members participated as respondents in mock interviews on the NCVS (criminal justice perspective) and the NISVS (public health approach).

In phase two, the panel developed a prioritized list of ideas that had potential to improve the quality of survey estimates of rape and sexual assault. These ideas reflected all components of total survey error, including imperfect sampling frames, inefficiency in sample selection, nonparticipation by sampled households and individuals, misspecification and other measurement problems, and processing errors. From these ideas, the panel developed the key elements of an “optimum” design for the measurement of rape and sexual assault. Some features of the recommended design closely resemble the current design of the NCVS, while others would require BJS to move away from the NCVS for implementation. The panel’s recommendations provide BJS with specific guidance on key aspects of this design.

As requested by Director Lynch, the panel worked publicly with investigators at Westat, which had been contracted by BJS to develop a pilot project to test two alternative survey designs to measure rape and sexual assault. Westat staff presented the status of their work at each of the panel’s open meetings and participated in open discussion at those meetings with panel members and other participants. Following the June 5-6, 2012, public workshop, several panel members provided individual informal comments to Westat on the draft plans that Westat presented at that public workshop. They are provided for the purpose of full disclosure in the Public Access File (see[March2014]). The Westat team and the panel kept each other advised of their project timelines for various activities throughout the process. Following NRC policy, there was no sharing of the panel’s deliberations, conclusions, and recommendations with Westat or BJS during this study.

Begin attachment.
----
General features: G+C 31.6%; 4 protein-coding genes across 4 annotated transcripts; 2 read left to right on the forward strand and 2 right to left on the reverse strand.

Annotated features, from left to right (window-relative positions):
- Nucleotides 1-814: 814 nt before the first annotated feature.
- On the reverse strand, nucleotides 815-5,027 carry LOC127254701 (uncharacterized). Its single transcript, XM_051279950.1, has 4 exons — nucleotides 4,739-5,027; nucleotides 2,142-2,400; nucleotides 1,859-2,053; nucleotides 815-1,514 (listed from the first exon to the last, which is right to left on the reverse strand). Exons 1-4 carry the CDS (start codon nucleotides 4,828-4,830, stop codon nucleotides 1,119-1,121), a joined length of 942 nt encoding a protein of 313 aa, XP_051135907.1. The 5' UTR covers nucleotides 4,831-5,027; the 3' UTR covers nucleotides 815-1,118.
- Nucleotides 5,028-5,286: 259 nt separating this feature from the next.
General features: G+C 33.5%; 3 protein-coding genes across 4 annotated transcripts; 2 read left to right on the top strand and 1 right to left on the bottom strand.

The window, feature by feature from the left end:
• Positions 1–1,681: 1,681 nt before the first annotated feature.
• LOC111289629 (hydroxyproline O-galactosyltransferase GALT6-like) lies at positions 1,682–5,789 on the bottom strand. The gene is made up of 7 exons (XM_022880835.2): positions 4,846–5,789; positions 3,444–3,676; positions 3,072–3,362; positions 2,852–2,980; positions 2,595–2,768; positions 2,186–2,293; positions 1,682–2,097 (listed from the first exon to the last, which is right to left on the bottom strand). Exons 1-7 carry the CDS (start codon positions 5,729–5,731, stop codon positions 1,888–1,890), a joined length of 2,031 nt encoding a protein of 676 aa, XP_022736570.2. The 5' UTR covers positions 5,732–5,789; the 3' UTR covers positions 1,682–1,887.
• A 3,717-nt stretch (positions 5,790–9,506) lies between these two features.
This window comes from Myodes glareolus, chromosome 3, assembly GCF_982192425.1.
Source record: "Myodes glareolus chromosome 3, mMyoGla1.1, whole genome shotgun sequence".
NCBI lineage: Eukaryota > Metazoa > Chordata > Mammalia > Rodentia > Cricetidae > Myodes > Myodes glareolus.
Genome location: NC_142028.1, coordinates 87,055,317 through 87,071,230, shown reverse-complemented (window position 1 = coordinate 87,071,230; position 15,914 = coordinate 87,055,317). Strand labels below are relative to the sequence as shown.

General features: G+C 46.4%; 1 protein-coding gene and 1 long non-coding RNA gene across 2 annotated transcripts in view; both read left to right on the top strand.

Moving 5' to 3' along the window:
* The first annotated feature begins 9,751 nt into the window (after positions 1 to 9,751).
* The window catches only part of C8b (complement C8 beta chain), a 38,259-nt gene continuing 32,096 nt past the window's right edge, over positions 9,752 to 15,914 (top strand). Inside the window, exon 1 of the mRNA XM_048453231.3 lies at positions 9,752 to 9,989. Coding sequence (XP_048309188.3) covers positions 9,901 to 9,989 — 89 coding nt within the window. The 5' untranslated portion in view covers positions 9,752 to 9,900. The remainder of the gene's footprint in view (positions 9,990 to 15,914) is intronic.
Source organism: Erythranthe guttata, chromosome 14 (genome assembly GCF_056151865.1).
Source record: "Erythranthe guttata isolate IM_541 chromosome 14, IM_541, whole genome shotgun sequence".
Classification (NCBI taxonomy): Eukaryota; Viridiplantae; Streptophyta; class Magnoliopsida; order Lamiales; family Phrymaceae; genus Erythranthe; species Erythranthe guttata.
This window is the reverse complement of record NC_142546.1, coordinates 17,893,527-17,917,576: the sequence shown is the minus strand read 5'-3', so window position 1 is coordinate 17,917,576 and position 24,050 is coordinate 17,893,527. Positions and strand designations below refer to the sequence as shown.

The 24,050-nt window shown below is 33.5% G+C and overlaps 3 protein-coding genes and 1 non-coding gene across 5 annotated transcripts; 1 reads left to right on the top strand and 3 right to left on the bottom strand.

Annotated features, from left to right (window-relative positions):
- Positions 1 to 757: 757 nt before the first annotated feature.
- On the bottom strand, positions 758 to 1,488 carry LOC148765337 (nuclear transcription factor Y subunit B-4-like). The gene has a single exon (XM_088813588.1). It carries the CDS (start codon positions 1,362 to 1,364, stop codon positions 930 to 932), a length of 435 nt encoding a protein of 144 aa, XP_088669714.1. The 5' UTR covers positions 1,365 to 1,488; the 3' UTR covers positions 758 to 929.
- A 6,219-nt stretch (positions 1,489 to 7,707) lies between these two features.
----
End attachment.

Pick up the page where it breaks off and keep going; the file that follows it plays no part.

Note that it was beyond the charge of this panel to compare estimates from the NCVS for other types (beyond rape and sexual assault) of victimizations to examine whether the NCVS possibly underestimated or overestimated these victimizations. The NRC has completed other studies of the broader NCVS (National Research Council, 2008, 2009).


The panel is charged with recommending best practices for measuring the incidences of criminal victimization of rape and sexual assault through BJS household surveys. This charge was not intended to nor did it restrict the panel to only considering solutions within the structure of the NCVS. A critical first step is to establish a broad understanding of the conceptual definitions for the terms rape and sexual assault. A second step is to look at how these concepts are measured operationally in existing data systems

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